She called on fellow lawmakers to move to expel Rogers.

Rios and others noted that offensive and provocative remarks were not out of the ordinary for Rogers.

Over the last year, the senator has built a national following from Arizona — garnering support from powerful figures including former president Donald Trump. She has maintained a constant and polarizing presence on Twitter and Telegram, a messaging app popular on the right, to build her platform.

She has raised millions of dollars in campaign funds in the process. Last year, she reported nearly $2.5 million in donations. The majority were from out-of-state donors.

Eric Hananoki, an investigative reporter for DC-based watchdog group Media Matters, has been tracking Rogers' extremist ties.

In an email, Hananoki wrote that Rogers has used her platform to "give a signal to other elected officials that it’s fine to embrace white nationalists and Holocaust deniers like Nick Fuentes."

During the conference in Orlando, he noted, Fuentes had touted the number of elected officials in attendance. Rogers was one of nine.

"Rogers certainly holds white nationalist views," Hananoki said. Her descriptions of Zelenskyy, promotion of the "great replacement" theory, and her claims about being targeted for being white are all "applause lines for white nationalists," he said.

He argued that merits further action from the Arizona Senate.

"If it's just a censure and the Republican-led Arizona Senate doesn't do something more, Rogers is just going to keep validating white nationalist figures," he said.

And that's something Senators like Rios may be pushing for in the future.

"This is not an aberration in behavior," Rios said. "It is the default. Imagine if we had come together and had done this the very first time."

"Nevertheless," she said. "This is still a powerful message."

It's rare for lawmakers to take disciplinary action against one of their own, though it has happened before.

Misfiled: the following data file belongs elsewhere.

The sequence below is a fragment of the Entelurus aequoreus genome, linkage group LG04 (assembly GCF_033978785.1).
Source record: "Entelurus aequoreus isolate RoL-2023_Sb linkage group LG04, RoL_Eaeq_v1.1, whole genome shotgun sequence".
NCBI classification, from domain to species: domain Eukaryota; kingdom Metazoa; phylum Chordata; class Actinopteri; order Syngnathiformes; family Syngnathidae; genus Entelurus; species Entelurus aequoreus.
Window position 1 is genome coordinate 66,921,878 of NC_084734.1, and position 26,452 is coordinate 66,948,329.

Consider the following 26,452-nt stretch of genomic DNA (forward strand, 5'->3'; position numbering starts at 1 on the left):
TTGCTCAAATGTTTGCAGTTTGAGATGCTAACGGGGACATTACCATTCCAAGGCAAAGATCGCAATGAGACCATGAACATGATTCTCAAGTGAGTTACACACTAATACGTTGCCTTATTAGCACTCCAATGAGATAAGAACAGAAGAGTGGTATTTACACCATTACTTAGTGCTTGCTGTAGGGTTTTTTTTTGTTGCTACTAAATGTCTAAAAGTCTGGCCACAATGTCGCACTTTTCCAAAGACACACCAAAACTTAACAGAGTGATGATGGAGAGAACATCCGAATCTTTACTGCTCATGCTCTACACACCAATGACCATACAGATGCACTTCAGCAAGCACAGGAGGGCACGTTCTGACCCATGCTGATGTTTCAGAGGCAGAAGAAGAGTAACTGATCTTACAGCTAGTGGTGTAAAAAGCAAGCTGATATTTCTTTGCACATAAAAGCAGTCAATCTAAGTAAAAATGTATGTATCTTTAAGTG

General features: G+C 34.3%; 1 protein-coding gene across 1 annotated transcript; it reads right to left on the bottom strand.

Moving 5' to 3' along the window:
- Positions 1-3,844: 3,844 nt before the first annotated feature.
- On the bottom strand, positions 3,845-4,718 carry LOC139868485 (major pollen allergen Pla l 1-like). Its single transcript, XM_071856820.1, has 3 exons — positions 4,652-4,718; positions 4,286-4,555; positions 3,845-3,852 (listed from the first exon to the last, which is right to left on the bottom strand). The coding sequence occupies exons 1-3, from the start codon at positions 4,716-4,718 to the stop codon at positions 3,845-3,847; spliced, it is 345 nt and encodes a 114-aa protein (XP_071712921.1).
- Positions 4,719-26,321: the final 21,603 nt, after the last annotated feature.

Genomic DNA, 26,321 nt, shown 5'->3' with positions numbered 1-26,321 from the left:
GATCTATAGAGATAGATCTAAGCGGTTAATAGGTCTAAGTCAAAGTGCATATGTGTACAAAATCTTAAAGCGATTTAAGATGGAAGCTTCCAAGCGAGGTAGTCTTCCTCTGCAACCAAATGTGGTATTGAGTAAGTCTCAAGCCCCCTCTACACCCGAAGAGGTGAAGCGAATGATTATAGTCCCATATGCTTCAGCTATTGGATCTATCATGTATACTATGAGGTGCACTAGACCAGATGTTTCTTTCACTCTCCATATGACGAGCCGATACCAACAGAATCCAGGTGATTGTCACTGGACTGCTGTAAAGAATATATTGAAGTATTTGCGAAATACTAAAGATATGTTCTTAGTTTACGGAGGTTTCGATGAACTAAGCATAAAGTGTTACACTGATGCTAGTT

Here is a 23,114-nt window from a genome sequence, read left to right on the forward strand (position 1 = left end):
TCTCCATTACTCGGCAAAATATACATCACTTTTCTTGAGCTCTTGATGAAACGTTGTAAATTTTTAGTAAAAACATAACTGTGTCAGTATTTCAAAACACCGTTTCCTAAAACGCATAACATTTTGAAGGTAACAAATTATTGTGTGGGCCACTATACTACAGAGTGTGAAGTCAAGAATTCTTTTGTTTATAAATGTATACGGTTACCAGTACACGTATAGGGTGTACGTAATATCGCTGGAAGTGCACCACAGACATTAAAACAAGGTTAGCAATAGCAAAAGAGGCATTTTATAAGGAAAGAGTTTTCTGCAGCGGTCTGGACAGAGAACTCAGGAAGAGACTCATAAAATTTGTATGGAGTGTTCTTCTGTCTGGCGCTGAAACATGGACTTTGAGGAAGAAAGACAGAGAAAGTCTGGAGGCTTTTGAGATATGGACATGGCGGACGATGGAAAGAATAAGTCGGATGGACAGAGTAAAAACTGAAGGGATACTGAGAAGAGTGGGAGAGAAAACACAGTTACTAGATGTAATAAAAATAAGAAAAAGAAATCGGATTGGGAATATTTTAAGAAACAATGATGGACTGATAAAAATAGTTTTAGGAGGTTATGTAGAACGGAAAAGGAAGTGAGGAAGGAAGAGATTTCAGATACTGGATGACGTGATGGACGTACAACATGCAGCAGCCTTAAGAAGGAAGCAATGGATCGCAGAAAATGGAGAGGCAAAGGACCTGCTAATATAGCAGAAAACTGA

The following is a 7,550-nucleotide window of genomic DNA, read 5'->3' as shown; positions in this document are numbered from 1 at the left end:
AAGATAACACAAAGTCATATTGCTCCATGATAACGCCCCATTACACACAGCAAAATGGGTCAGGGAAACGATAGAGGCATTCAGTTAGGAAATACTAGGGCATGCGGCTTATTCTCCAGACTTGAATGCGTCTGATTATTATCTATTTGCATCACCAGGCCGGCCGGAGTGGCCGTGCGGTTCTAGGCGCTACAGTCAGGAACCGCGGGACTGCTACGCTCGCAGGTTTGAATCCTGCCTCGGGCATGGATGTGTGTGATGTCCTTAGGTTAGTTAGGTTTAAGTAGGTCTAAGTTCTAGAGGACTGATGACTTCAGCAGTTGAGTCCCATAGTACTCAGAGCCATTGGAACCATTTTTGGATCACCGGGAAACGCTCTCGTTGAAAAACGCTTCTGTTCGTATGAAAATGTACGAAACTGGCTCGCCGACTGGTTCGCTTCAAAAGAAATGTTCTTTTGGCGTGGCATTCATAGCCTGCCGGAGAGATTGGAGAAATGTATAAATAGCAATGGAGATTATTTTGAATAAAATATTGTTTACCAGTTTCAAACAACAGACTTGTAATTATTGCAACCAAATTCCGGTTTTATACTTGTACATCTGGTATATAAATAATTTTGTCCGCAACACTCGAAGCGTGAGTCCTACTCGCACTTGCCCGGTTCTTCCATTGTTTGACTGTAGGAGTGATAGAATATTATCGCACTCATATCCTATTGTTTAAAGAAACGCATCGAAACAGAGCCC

In 2018, lawmakers voted to expel Republican Representative Don Shooter of Yuma County after a damning investigation exposed a pattern of sexual harassment. The next year, Republican Representative David Stringer was forced to resign after refusing to cooperate with an investigation into sexual misconduct.

Boyer did not rule out taking further action on Rogers but said it was too early to say if the GOP would mobilize behind it.

"I think for today, censure is sufficient," Boyer said. "We'll see how she responds to it."

So far, Rogers has not been taking it well.

"Today is the day where we find out if the Communists in the GOP throw the sweet grandma under the bus for being white," she wrote on Telegram before the Senate convened on Tuesday.

During the vote, she spoke in her own defense. She was the only lawmaker to do so.

"This censure is nothing more than an attempt to limit my speech," she said. "I do not apologize."
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Katya Schwenk is a staff writer for Phoenix New Times. Originally from Burlington, Vermont, she now covers issues ranging from policing to far-right politics here in Phoenix. She has worked as a breaking news correspondent in Rabat, Morocco, for Morocco World News, a government technology reporter for Scoop News Group in Washington, D.C., and a local reporter in Vermont for VTDigger. Her freelance work has been published in Business Insider, the Intercept, and the American Prospect, among other places.
Contact: Katya Schwenk